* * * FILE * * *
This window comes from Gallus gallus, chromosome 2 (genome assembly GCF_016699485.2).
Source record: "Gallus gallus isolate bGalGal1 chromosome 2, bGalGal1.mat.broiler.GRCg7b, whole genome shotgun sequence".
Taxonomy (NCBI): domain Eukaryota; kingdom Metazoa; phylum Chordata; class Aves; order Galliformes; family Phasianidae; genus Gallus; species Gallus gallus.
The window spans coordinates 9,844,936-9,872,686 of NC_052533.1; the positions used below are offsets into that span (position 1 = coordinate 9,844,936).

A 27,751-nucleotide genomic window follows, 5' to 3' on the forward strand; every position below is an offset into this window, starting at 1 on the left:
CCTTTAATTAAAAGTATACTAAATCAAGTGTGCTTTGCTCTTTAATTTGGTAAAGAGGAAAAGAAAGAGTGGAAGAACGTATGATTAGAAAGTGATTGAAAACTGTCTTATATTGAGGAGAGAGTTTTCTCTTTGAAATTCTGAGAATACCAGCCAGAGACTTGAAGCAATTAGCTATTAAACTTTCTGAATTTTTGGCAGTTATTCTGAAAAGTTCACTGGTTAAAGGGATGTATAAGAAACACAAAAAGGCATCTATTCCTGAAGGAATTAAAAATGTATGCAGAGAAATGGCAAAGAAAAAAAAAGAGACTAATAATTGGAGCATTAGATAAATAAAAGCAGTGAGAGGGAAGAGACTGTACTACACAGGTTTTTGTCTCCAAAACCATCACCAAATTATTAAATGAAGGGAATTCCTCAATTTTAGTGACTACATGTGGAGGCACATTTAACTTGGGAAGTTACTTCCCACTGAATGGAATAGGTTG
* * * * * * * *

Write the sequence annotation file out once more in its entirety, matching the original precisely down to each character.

This window comes from Gallus gallus, chromosome 2 (genome assembly GCF_016699485.2).
Source record: "Gallus gallus isolate bGalGal1 chromosome 2, bGalGal1.mat.broiler.GRCg7b, whole genome shotgun sequence".
Taxonomy (NCBI): domain Eukaryota; kingdom Metazoa; phylum Chordata; class Aves; order Galliformes; family Phasianidae; genus Gallus; species Gallus gallus.
The window spans coordinates 9,844,936-9,872,686 of NC_052533.1; the positions used below are offsets into that span (position 1 = coordinate 9,844,936).

A 27,751-nucleotide genomic window follows, 5' to 3' on the forward strand; every position below is an offset into this window, starting at 1 on the left:
CCTTTAATTAAAAGTATACTAAATCAAGTGTGCTTTGCTCTTTAATTTGGTAAAGAGGAAAAGAAAGAGTGGAAGAACGTATGATTAGAAAGTGATTGAAAACTGTCTTATATTGAGGAGAGAGTTTTCTCTTTGAAATTCTGAGAATACCAGCCAGAGACTTGAAGCAATTAGCTATTAAACTTTCTGAATTTTTGGCAGTTATTCTGAAAAGTTCACTGGTTAAAGGGATGTATAAGAAACACAAAAAGGCATCTATTCCTGAAGGAATTAAAAATGTATGCAGAGAAATGGCAAAGAAAAAAAAAGAGACTAATAATTGGAGCATTAGATAAATAAAAGCAGTGAGAGGGAAGAGACTGTACTACACAGGTTTTTGTCTCCAAAACCATCACCAAATTATTAAATGAAGGGAATTCCTCAATTTTAGTGACTACATGTGGAGGCACATTTAACTTGGGAAGTTACTTCCCACTGAATGGAATAGGTTG